Adam Blatner

Words and Images from the Mind of Adam Blatner

A Sad But Amusing Situation

Originally posted on May 11, 2018

Fields of Specialization in psychology or medicine or anything need to struggle to gain recognition and status, but what happens when some of the more active aspirants are “upstarts” who challenge the “establishment”? I was one who, because of my persistence, obtained status from some people—but not in the eyes of everyone! I see this mirrored in India and Europe, alas. Some of the more “established” professionals disdain colleagues who haven’t “jumped through all the hoops” in becoming qualified.

How ironic. I was just honored by the presidents’ award, but I, too, am an under-qualified upstart who over-compensated by writing books and articles galore. It is politically touchy, though. Are the proponents of standards upholders of the need for standards or being petty at those who don’t meet those standards?

I was a mixed case, belonging to the highest-status-rank of professional, physician,  medical doctor, but mixed with ambiguously low standard of partly-trained, complicated by my compensatory writing of books and articles. (I didn’t compen-sate consciously, please note. I saw a need and I fulfilled it!)

Shall I disdain the group that I have risen “beyond” or dared to leapfrog “over,” or submit to their outrage at my presumption? (Well, it’s too late for the latter—but I might acknowledge their objections—which I am doing now?) This is in a sense, politics! Do not disdain it! I am thus reminded of this interesting and ambiguous turn in the affairs of people, good people who try to play by the rules and are plagued by people who do the equivalent of “butt in line”?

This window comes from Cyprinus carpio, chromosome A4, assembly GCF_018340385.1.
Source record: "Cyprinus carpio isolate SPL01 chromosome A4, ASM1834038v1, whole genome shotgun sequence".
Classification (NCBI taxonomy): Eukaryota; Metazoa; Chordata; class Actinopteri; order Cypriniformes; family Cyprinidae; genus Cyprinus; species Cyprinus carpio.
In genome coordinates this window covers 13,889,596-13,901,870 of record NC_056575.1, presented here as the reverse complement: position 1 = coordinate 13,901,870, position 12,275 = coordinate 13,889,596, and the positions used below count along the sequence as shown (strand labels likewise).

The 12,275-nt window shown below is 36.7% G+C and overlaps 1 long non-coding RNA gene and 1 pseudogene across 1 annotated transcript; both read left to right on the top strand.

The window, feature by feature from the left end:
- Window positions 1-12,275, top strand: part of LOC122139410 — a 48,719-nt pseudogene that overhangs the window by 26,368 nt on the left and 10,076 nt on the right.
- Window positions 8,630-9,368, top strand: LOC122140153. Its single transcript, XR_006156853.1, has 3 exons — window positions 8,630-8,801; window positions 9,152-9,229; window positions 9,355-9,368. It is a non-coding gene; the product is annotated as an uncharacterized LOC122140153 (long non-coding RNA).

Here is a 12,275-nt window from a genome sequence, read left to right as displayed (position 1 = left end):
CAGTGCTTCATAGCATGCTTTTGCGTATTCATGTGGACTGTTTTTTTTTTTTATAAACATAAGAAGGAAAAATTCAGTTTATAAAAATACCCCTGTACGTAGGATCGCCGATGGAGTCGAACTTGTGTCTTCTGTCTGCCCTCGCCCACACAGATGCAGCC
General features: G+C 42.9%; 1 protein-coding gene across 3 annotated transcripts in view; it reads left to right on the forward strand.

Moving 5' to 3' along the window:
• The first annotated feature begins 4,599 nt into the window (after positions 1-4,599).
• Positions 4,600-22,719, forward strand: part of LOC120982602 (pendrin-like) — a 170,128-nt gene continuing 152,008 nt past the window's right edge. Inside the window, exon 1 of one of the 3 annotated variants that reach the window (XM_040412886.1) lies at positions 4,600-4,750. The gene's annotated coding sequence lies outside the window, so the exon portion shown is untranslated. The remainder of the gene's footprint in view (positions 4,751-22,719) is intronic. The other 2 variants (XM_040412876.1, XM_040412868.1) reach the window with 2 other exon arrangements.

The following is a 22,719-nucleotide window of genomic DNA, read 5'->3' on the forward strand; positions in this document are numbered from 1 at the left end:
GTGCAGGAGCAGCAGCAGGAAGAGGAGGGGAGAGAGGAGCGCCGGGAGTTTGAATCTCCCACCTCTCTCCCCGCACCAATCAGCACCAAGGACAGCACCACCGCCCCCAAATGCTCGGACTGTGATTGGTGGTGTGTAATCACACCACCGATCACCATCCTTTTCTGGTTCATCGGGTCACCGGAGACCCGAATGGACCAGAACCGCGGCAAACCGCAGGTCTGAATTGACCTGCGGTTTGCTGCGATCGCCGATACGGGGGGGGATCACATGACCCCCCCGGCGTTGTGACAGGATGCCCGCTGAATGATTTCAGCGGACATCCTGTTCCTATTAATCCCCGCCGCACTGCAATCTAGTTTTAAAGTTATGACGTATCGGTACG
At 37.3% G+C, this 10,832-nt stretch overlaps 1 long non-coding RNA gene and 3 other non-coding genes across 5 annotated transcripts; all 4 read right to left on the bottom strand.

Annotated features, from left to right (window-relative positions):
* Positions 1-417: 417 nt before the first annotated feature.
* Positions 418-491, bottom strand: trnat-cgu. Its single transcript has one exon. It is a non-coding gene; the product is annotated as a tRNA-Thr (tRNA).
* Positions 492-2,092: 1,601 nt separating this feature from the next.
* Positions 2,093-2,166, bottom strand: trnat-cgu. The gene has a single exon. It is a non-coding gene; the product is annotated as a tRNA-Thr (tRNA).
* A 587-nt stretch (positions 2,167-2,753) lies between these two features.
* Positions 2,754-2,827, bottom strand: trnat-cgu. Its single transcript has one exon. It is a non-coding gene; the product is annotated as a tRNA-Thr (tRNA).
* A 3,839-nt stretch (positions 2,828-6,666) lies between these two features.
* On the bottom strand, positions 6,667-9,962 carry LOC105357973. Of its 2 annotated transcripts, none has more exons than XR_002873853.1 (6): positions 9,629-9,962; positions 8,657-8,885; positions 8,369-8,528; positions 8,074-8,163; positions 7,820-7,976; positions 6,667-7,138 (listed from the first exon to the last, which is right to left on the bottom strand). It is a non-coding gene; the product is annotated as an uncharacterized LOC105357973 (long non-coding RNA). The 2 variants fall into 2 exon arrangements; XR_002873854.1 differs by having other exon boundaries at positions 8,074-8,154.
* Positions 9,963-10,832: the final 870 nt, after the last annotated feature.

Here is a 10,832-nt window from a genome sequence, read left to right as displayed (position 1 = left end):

But some of the upstarts (including me) do a lot for the field! Should that be recognized? Let me confess, I am by no means a spokesperson for what should be! The field is in transition between trying to establish its professional foundations and yet opening up to non-therapy roles, in law, in education (including the training of physicians), in religion, and so forth. Indeed, I am presently collecting articles for an anthology on this approach to "enhanced simulations"—which might be a better description than the word “psychodrama” really is.

To those trying to tighten standards, I admit that I and several others do not fulfill minimal standards as defined by others, so you would do well to dismiss my comments. I more than compensate by my writings and persistence so that I am honored by parts of the profession that doesn’t care so much. It’s a peculiar role to be in!

Also, I know of skilled people who don’t fulfill standards, and fear that I am personally disqualified from top status because of my lacks, even though I more than compensate for these lacks by virtue of my having written many papers and chapters and books. So perhaps what I should say is that I am unqualified to speak about standards as I fail to fulfill them myself, instead having over-fulfilled them by other criteria. But it’s helpful in addressing wider roles for action exploration —previously called “psychodrama.”

This accompanies any shift beyond an original context. In this case, going beyond “therapy” (and who should be qualified to deliver therapy) to teaching in many non-therapeutic fields, going in fact to operating in non-professional fields (!), entails abandoning standards in favor of just doing it.

I realize this is a problematic situation as colleagues are wanting recognition as "being qualified.”  But the field is fast-moving beyond the medical model of  psy-chotherapy! Depending where you stand the proper response is either "horrors!" or "hurray!" (I can explain further if you like.)
   
My present role is as editor of a book to be published (?next year?) that deals with applications of psychodrama not as psychotherapy, but for education, consulting, business, law, etc.—anything but therapy!  So I may not be in a position to announce standards or to hold to standards for psychotherapy. 


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